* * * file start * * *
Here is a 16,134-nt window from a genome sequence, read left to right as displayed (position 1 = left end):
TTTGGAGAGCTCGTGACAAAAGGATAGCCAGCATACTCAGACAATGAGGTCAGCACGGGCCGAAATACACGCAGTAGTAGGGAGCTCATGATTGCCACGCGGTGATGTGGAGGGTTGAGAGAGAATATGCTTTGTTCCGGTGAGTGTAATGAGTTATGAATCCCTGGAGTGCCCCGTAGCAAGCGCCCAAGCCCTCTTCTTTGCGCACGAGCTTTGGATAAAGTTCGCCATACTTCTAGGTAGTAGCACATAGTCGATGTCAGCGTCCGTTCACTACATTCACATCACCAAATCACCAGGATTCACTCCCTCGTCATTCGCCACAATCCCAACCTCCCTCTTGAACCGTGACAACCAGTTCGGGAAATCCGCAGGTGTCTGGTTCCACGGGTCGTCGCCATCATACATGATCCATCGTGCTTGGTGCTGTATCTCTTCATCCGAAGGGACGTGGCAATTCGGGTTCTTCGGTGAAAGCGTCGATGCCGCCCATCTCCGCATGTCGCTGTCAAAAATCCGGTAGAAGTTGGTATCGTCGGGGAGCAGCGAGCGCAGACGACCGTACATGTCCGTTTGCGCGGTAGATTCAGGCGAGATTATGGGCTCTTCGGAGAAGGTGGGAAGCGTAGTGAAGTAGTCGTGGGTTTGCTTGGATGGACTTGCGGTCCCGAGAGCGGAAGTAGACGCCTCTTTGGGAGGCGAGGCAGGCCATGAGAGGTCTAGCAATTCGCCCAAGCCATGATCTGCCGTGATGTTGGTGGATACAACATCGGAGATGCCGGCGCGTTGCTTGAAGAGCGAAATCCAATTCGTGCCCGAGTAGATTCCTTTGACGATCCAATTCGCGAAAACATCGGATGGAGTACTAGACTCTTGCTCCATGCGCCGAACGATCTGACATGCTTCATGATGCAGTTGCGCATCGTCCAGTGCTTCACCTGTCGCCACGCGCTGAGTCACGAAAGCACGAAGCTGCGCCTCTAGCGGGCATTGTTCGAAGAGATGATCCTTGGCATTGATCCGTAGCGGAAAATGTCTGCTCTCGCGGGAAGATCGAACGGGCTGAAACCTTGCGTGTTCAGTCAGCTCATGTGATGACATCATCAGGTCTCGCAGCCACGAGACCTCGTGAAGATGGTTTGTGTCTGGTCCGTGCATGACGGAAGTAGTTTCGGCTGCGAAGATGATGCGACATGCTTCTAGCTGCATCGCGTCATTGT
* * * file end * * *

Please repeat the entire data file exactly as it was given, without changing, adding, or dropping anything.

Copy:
Here is a 16,134-nt window from a genome sequence, read left to right as displayed (position 1 = left end):
TTTGGAGAGCTCGTGACAAAAGGATAGCCAGCATACTCAGACAATGAGGTCAGCACGGGCCGAAATACACGCAGTAGTAGGGAGCTCATGATTGCCACGCGGTGATGTGGAGGGTTGAGAGAGAATATGCTTTGTTCCGGTGAGTGTAATGAGTTATGAATCCCTGGAGTGCCCCGTAGCAAGCGCCCAAGCCCTCTTCTTTGCGCACGAGCTTTGGATAAAGTTCGCCATACTTCTAGGTAGTAGCACATAGTCGATGTCAGCGTCCGTTCACTACATTCACATCACCAAATCACCAGGATTCACTCCCTCGTCATTCGCCACAATCCCAACCTCCCTCTTGAACCGTGACAACCAGTTCGGGAAATCCGCAGGTGTCTGGTTCCACGGGTCGTCGCCATCATACATGATCCATCGTGCTTGGTGCTGTATCTCTTCATCCGAAGGGACGTGGCAATTCGGGTTCTTCGGTGAAAGCGTCGATGCCGCCCATCTCCGCATGTCGCTGTCAAAAATCCGGTAGAAGTTGGTATCGTCGGGGAGCAGCGAGCGCAGACGACCGTACATGTCCGTTTGCGCGGTAGATTCAGGCGAGATTATGGGCTCTTCGGAGAAGGTGGGAAGCGTAGTGAAGTAGTCGTGGGTTTGCTTGGATGGACTTGCGGTCCCGAGAGCGGAAGTAGACGCCTCTTTGGGAGGCGAGGCAGGCCATGAGAGGTCTAGCAATTCGCCCAAGCCATGATCTGCCGTGATGTTGGTGGATACAACATCGGAGATGCCGGCGCGTTGCTTGAAGAGCGAAATCCAATTCGTGCCCGAGTAGATTCCTTTGACGATCCAATTCGCGAAAACATCGGATGGAGTACTAGACTCTTGCTCCATGCGCCGAACGATCTGACATGCTTCATGATGCAGTTGCGCATCGTCCAGTGCTTCACCTGTCGCCACGCGCTGAGTCACGAAAGCACGAAGCTGCGCCTCTAGCGGGCATTGTTCGAAGAGATGATCCTTGGCATTGATCCGTAGCGGAAAATGTCTGCTCTCGCGGGAAGATCGAACGGGCTGAAACCTTGCGTGTTCAGTCAGCTCATGTGATGACATCATCAGGTCTCGCAGCCACGAGACCTCGTGAAGATGGTTTGTGTCTGGTCCGTGCATGACGGAAGTAGTTTCGGCTGCGAAGATGATGCGACATGCTTCTAGCTGCATCGCGTCATTGT